The central business district in Nigeria's commercial capital of Lagos. Photo by: REUTERS/Nyancho NwaNri

Policymakers must decide which policies, programs, and investments are most likely to help drive sustainable economic growth. Public resources may be invested in a variety of inputs, including human capital development through health care and education, as well as physical infrastructure in the form of roads, electrification, and information technology.

Policymakers should not consider investment and infrastructure a binary choice. The fact is that human capital development is fundamentally dependent on infrastructure. A solid foundation for economic growth requires a combination of these investments. But with limited resources, countries must determine where in the spectrum of human capital development to concentrate investments to get the best overall return and build the necessary supporting infrastructure.

In an effort to answer the question of how governments may reap the greatest economic benefits of public investments, the Harvard Ministerial Leadership Program commissioned a study to determine which human capital investments have the most potent influence on economic growth. This groundbreaking research can serve as guidance for ministers in prioritizing policies, programs, and investments to achieve the greatest economic opportunity for their populations.

Key findings

This original analysis builds on the existing evidence base for low- and middle-income countries by quantifying the association of improved general health, reproductive health, and education outcomes with economic growth. The key findings relevant to policymakers in LMICs are as follows:

1. A sustained one-child decrease in the total fertility rate corresponds to a 2 percentage point, or PP, increase in annual gross domestic product per capita growth in the short-run (5 years) and a 0.5 PP increase in the medium- to long-run (35 years).

2. A 10% increase in life expectancy at birth corresponds to a 1 PP increase in annual growth in the short-run and a 0.4 PP increase in the medium- to long-run.

3. A one-year increase in average years of schooling corresponds to a 0.7 PP increase in annual growth in the short-run and a 0.3 PP increase in the medium- to long-run.

Takeaways for policymakers

Human capital investments require policymakers to take a far-sighted perspective because the returns are less immediate than the political benefits of more tangible, shorter-term public investment projects.

Here are three key takeaways for policymakers, based on extant literature:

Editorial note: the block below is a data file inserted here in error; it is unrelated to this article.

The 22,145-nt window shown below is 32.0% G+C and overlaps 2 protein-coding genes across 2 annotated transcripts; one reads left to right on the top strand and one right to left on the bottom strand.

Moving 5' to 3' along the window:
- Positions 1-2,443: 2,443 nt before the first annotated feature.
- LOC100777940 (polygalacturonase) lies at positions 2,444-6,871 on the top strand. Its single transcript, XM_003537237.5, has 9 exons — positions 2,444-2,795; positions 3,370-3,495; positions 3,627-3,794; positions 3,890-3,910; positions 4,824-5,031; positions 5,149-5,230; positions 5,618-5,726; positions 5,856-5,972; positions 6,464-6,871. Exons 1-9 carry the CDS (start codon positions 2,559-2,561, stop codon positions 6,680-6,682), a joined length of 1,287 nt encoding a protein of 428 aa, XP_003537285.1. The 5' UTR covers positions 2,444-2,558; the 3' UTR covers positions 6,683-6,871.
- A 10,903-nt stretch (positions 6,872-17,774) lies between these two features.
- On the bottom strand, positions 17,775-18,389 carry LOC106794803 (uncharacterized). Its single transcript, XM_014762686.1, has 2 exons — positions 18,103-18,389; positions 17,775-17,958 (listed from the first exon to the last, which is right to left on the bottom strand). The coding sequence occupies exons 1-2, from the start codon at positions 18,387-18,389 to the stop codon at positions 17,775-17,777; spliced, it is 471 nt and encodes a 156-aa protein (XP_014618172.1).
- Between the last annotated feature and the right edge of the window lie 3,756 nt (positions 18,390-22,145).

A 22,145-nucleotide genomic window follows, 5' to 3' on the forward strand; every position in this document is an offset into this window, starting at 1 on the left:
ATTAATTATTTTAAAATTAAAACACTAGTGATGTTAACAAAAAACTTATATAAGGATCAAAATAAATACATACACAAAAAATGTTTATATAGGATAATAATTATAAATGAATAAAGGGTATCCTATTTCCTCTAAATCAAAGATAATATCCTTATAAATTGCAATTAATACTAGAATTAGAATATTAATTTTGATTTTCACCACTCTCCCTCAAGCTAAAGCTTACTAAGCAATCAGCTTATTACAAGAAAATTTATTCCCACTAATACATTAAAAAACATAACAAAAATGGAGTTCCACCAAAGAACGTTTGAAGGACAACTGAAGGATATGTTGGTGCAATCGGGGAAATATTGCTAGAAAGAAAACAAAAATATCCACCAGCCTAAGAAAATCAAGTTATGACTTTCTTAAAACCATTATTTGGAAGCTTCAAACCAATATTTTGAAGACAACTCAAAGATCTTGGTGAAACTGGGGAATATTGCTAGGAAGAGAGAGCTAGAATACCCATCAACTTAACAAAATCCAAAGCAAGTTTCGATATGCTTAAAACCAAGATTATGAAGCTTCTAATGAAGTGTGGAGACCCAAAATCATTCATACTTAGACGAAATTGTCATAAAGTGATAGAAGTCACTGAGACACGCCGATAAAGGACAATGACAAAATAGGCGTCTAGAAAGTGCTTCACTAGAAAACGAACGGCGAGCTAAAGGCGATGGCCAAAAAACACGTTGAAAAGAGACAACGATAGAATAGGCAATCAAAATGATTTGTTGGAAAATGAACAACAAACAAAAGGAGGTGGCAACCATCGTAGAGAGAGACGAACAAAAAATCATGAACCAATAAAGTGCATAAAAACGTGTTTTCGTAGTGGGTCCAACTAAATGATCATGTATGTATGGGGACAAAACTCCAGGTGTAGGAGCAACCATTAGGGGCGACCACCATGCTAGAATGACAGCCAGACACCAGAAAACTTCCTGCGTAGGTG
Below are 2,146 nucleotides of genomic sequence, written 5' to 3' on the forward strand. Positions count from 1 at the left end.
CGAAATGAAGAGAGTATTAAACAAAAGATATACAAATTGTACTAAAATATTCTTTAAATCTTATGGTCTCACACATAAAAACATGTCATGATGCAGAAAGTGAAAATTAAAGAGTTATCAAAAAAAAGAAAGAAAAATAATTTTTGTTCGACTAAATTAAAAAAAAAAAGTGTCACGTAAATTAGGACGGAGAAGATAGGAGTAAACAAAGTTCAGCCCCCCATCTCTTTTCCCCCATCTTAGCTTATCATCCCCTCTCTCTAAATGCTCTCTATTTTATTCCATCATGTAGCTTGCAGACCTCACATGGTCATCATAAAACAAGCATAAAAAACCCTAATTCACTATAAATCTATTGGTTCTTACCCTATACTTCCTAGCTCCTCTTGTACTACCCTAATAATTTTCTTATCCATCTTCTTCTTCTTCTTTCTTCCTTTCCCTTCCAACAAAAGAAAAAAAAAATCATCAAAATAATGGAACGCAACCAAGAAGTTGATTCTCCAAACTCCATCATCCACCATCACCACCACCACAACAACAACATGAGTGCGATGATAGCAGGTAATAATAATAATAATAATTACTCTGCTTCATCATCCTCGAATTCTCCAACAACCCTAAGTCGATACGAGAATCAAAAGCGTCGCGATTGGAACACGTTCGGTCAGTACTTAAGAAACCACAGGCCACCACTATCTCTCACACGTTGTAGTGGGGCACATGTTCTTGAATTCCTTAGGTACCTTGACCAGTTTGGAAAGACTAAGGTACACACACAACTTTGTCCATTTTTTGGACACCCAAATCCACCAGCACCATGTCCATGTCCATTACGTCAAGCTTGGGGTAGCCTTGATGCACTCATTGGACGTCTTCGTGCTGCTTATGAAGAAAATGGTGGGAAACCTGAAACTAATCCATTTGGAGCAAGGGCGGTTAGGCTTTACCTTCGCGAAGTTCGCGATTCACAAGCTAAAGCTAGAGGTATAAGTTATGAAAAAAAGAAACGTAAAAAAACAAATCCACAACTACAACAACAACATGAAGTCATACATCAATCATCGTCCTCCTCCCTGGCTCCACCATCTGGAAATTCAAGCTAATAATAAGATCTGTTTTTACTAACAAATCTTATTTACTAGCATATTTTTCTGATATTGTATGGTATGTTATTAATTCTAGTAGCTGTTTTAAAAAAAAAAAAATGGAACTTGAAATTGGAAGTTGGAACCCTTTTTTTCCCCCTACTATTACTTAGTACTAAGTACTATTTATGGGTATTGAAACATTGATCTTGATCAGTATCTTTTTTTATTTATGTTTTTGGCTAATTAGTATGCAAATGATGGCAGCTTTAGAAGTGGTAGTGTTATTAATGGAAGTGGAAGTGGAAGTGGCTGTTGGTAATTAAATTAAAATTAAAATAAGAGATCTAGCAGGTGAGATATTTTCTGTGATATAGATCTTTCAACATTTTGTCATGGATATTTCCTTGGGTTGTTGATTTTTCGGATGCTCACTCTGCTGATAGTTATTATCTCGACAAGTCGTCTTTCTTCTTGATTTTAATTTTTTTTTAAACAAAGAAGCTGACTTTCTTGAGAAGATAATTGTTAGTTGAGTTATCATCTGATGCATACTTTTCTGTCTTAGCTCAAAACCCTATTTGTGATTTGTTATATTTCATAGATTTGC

1. Reducing fertility has considerable potential to boost economic growth, particularly in above-replacement settings.

Reduced fertility offers very large economic returns over all time horizons. Providing universal access to quality sexual and reproductive health services can yield a return of $120 to $1.

2. Improving general health promotes economic growth.

Improvements in health will have a more appreciable impact on economic growth in settings in which health is initially poor. High-impact opportunities include reducing stunting among children under 5 — a 40% reduction yields a 59% return on investment — and investing in interventions for women’s health such as iodine supplementation and human papillomavirus vaccination.

3. Increasing education attainment and quality promotes economic growth and is interconnected with health and gender investments.

Education investments are relatively more potent in settings characterized by moderately good health. A one-year increase in average educational attainment is associated with 0.5 to 1.2 PP increase in annual GDP per capita growth. A 25-point improvement in the Programme for International Student Assessment score, a measure of educational quality, is similarly associated with a 0.5 PP increase in annual growth. High-impact opportunities include investing in primary education (22% social return), preprimary education (with estimates in the literature indicating a return as high as 33 times), and girls’ education (0.8-1% boost to economic growth from eliminating gender gaps in education).

The views in this opinion piece do not necessarily reflect Devex's editorial views.

About the author

  • Donald Kaberuka

    Dr. Donald Kaberuka is former president of the African Development Bank Group and current advisory board member of the Harvard Ministerial Leadership Program. As AfDB president, he was responsible for reducing poverty in Africa through spurring sustainable economic development and social progress in 54 member countries. Before joining AfDB, Dr. Kaberuka had a distinguished career in banking, international trade and development and government service. A national of Rwanda, he served as country minister of finance and economic planning between 1997 and 2005, setting the foundation for Rwanda’s historic economic development.